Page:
Proposed Saxe plan would cost 16.91 million
Meets middle school's needs -- but can town afford it
Published 4:57 pm, Wednesday, April 29, 2015
Citing increasing enrollment, the Board of Education and the town have begun looking at a propwosal for a $16.91 million adwdition to fix the Saxe Middle School auditorium and add 12 classrooms to accommodate future growth.
"Basically, the Saxe building committee felt the 12-classroom plan met all the needs identified, but it is a significant project and there has been a discussion about what the town can afford at this point," said Penny Rashin, chairwoman of the Saxe Building Committee.
On Monday night, members of the Board of Education seemed to lean in favor of the larger project proposed by the committee to meet "most of the needs" for space and instruction after hearing enrollment projections, which predicted the school would have more than 1,400 students by 2021, more than 200 more than the school's current capacity.
The group, which was originally charged with creating a project to overhaul the auditorium and add performance art and music space, has presented four plans, three of which include expanding the building's footprint to add classroom space.
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On Monday, the group expressed reservations about a scaled-back version of an auditorium and classroom project that would add eight classrooms in a single story and cost $13.085 million.
"The eight-classroom option is clearly a compromise," board member Gene Goodman said.
The larger 12-classroom version would provide enough general, science and special ed class space to maintain a recommended class size of 24 students, officials said.
"If you go with eight classrooms you're going against the (class size) guidelines and you'll have no more space you can manipulate," board member Sangeeta Appel said. "I think it is really important that we look at this so we aren't pennywise and pound foolish."
On the face of it, the smaller single-story addition, in addition to potentially lacking adequate instruction space, has another downside in that it might result in a less-attractive version of the award-winning 220,000-square-foot building, board member Dionna Carlson said.
"I would much rather start with a blank slate and do it once and do it right," Carlson said. "I'm also having a hard time visualizing a one-story addition aesthetically. I think people in this town take great pride in sort of putting things in the community that are visually appealing."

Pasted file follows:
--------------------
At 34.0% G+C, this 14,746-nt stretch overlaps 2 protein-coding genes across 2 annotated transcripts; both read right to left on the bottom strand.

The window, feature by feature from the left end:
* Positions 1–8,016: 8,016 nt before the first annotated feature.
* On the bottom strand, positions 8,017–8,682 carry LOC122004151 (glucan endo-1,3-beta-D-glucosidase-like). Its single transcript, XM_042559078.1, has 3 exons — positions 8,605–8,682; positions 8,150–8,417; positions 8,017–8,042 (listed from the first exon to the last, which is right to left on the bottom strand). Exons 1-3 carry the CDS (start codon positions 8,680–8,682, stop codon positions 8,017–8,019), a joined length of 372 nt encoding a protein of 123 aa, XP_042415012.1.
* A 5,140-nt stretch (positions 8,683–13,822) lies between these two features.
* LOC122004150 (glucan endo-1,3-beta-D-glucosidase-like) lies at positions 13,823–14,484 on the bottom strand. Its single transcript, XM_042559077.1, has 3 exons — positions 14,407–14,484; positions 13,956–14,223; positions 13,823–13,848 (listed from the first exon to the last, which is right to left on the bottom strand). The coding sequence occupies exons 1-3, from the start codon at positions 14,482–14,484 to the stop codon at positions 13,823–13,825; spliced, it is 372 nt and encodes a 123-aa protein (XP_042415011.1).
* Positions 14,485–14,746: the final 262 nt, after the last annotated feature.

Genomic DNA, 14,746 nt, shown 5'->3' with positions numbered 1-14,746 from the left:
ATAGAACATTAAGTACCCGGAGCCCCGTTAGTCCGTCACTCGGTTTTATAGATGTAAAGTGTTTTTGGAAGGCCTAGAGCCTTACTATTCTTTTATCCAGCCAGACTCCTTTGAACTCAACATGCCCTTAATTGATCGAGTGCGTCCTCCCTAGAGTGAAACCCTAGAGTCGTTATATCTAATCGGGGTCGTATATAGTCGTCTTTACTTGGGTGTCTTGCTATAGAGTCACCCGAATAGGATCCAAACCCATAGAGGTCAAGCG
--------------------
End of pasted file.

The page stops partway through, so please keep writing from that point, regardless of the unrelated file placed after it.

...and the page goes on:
The board is expected to meet Tuesday at 5 p.m. at Saxe to take their official vote to recommend an option for the project. Other town boards are set to take up the issue of the project shortly thereafter.
At the meeting, Gene Torone and Kemp Morhardt, two representatives of the SLAM collaborative, which the town hired to assist with creating the building concepts, outlined how a shortage of classroom space caused by inadequate capacity has resulted in using alcove space for instruction and converting other spaces into classrooms for special education programs.
"You can see the different adaptations of the spaces and a fairly large impact on the originally designed space not being used for the same function," Morhardt said.
The $16.91-million proposal board members appeared to favor would add 11 new classrooms, plus a science, technology, engineering and math classroom in a two-story addition on the northwest section of the campus at a cost of about $9.6 million. The smaller seven-classroom version plus a STEM classroom would cost $5.8 million.
The town began work to consider a stand-alone project to renovate Saxe's 58-year-old auditorium, which has been closed since December, after environmental testing found toxic polychlorinated biphenyls in layers of paint.
The auditorium renovation came in with a probable cost of $5.3 million. The project expanded to include improving the facilities and rooms around the auditorium for the music and performing arts program and add 6,200 square feet of footprint to the building for classrooms and storage. That second option to combine the auditorium work with some expansion was estimated to cost $10.1 million.
Asked to explain what the impact on academics would be if the town chose the smaller expansion, Saxe Middle School Principal Greg Macado said he believes the larger expansion gives administrators a better chance to handle continued growth in the town.
"Any additional space will create some relief from the existing pressures," Macado said. "If we choose the eight classrooms, we will go from meeting most needs to meeting only some needs. And I think that makes a difference."
The building committee also is in the final stages of completing a request for qualifications to select an architect to design whichever building option town officials approve.
Bill Walberg, chairman of the town council and a member of the building committee, said the two options to add either 12 or eight classrooms make more sense than the earlier stand-alone proposal to renovate the auditorium and limit the addition of instructional space to the choral, band, and orchestra programs.
While the $16.91 million and $13.08 million estimates are high, the scope of the proposed buildings are linked to solid enrollment projections, Walberg said.
"If you get over 1,400 students by 2021, I don't know more than anyone else if that is a high tide number or if it would be a new norm," Walberg said. "But the kids we're talking about are in kindergarten, first grade and second grade now, so we're not speculating about what will be. They are in the seats. That makes it easier to make a decision over a period of months rather than years."